Sagrada Familia.

Sagrada Familia (Bgag/Wikimedia)
For breakfast we would partake of the deceptively simple, yet totally delicious, pan amb tomaquet - slices of freshly-baked baguette, drizzled with grassy-flavoured olive oil and liberally rubbed with garlic and sweet tomato. Lunch, often in a workers’ cantina or neighbourhood bar, might consist of a hearty stew of white beans, butifarra sausage and subtly cooked, fantastically tender tripe. Or maybe we would sample esqueixada - a salad of onions, tomatoes, peppers, red wine vinegar and shredded, rehydrated bacalao (salt cod). And if we were partaking of the ubiquitos ‘menu del dia’ (the amazingly reasonable lunch specials) these mains would be precursed with a starter such as sopa de gamba – shrimp soup – and followed with a dessert of luxurious crema catalana. Such a feast would, of course, be accompanied with a chilled bottle of Catalan red wine, or a glass or two of cerveza negra - a dark, nutty lager.

The culinary wonder of Barcelona wasn’t merely confined to its bars and cafes, however. For me, a visit to Mercat de La Boqueria - Barcelona's largest food market - was an utter revelation. Located half way down La Rambla, it is a cathedral to superb ingredients. Stall after stall was (and still is) piled to the rafters with the most amazing produce: gleamingly fresh arrays of fruit and vegetables; butchers selling a myriad of cuts which encompassed - quite literally - everything from nose to tail; an abundance of fish and shellfish, many of which I struggled to identify despite a background in marine biology; cheeses in all shapes, sizes and intensities, and floating forests of hanging hams; purveyors who entirely dedicated their pitch to wild mushrooms, olives and anchovies, nuts and dried fruits of all varieties, or simply sensational salt cod. And then there was the thrill of dining amongst traders and shoppers in the bustling bars adjacent to the market, sampling great tapas and chilled, dry cava.

Review: The Skylark – All aboard the Skylark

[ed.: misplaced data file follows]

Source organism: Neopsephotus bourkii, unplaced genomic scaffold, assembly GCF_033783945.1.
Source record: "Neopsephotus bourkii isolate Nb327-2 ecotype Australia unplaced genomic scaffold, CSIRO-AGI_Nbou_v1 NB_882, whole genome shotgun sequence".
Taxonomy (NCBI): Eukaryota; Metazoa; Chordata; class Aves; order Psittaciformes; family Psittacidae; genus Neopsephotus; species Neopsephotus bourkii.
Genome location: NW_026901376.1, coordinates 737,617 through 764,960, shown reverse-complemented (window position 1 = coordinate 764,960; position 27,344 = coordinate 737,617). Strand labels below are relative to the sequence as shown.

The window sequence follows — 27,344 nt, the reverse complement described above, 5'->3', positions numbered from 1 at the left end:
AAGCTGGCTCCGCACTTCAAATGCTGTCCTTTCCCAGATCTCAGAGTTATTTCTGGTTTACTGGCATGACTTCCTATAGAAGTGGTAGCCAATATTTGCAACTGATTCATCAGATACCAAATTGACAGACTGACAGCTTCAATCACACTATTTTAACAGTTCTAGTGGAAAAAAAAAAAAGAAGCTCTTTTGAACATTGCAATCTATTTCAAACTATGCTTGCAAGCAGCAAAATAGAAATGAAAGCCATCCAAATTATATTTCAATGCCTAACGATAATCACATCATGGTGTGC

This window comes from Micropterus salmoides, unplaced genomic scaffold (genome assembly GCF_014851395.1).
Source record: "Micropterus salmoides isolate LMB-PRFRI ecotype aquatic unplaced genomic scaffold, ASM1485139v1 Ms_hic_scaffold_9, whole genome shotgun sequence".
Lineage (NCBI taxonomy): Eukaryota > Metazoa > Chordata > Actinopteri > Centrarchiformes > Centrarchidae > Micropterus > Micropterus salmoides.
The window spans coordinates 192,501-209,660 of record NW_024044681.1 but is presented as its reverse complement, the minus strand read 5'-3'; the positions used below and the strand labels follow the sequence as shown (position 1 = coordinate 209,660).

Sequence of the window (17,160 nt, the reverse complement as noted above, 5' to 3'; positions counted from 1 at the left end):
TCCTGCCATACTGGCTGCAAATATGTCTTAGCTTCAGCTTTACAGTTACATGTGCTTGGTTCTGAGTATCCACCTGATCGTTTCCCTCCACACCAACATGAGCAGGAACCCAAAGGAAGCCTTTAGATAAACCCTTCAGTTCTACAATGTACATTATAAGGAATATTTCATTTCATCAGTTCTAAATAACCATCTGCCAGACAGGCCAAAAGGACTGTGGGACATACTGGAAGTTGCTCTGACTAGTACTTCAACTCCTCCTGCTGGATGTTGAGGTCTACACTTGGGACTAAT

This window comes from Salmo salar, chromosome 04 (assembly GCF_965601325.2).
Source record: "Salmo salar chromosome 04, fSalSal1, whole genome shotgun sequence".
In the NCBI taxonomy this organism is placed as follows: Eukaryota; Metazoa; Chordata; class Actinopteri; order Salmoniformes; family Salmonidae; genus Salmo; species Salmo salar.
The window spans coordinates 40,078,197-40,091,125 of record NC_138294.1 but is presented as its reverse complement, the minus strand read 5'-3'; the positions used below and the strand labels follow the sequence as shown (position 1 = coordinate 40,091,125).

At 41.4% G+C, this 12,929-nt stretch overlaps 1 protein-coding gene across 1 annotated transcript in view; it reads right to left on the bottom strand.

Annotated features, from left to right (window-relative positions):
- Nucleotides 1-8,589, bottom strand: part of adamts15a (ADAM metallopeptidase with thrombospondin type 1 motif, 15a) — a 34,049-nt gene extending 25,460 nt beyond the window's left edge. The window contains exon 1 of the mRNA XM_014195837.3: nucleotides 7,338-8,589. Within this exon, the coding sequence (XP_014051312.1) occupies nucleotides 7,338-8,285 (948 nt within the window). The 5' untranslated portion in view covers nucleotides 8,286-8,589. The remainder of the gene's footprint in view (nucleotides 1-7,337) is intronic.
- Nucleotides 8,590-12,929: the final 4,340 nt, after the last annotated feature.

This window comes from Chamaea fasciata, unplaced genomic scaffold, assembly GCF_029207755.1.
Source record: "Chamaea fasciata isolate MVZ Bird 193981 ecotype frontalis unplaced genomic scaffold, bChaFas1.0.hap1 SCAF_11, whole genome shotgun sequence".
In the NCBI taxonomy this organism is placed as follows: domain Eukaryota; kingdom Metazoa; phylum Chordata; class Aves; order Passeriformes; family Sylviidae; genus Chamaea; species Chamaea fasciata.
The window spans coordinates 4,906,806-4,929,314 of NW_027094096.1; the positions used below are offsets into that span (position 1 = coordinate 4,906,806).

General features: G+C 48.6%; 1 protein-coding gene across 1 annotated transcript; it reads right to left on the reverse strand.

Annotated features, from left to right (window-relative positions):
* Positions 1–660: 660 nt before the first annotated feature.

The Skylark by night
The Skylark by night.
Living on the east side of Edinburgh, it’s always a pleasure to visit the city’s “Riviera” that is Portobello. Though it may have lost some of its Victorian sea-side grandeur, “Porty” – as it is affectionately known – still boasts a great beach and promenade and some fine architecture. What’s more, its villagey feel seems to be continually enhanced by the ever-increasing number of establishments providing decent food and drink.

A relative newcomer amongst these is a smashing wee café-bistro called The Skylark, which is located on Portobello’s High Street (241/243). Open since July 2012, it occupies two former Victorian shop frontages which have been tastefully combined to form a very inviting bar/café/kitchen space. The premises are certainly striking, with the owners having chosen to strip back the décor to reveal bare brick and original architectural features. This goes very well with the mish-mash of shabby-chic tables and chairs with which the place is furnished. Plus, the bar and kitchen area is also open to the rest of the café – always a good sign/brave move if chefs are happy to prepare food in sight of punters. Personally, I love being able to glance at chefs busy preparing my order.

Recipe: Spring fresh – Sautéed monkfish cheeks, with salsa verde, and asparagus and broad bean salad


Sauteed monkfish cheeks with salsa verde.
Green and tasty.
For me, spring is one of my favourite times for cooking with seasonal produce. Don’t get me wrong, I also love autumn for its rich abundance of fruit, vegetables, fish and meat. Yet after a long winter – where the choice of fresh produce can be limited – there is something revitalising about being able to once again cook with a harvest of fresh, green ingredients.

So having purchased some “just from the sea” fresh monkfish cheeks from Clark Brothers fishmongers, I decided to keep things clean-tasting by simply sautéing the fish and pairing it with a salad of spring vegetables and vibrant green salsa verde. This classic, Italian sauce makes a great accompaniment for meat and fish, with the fresh flavours of the parsley and basil being complimented by savoury background tones provided by the capers and anchovy, and the acidity of the lemon juice.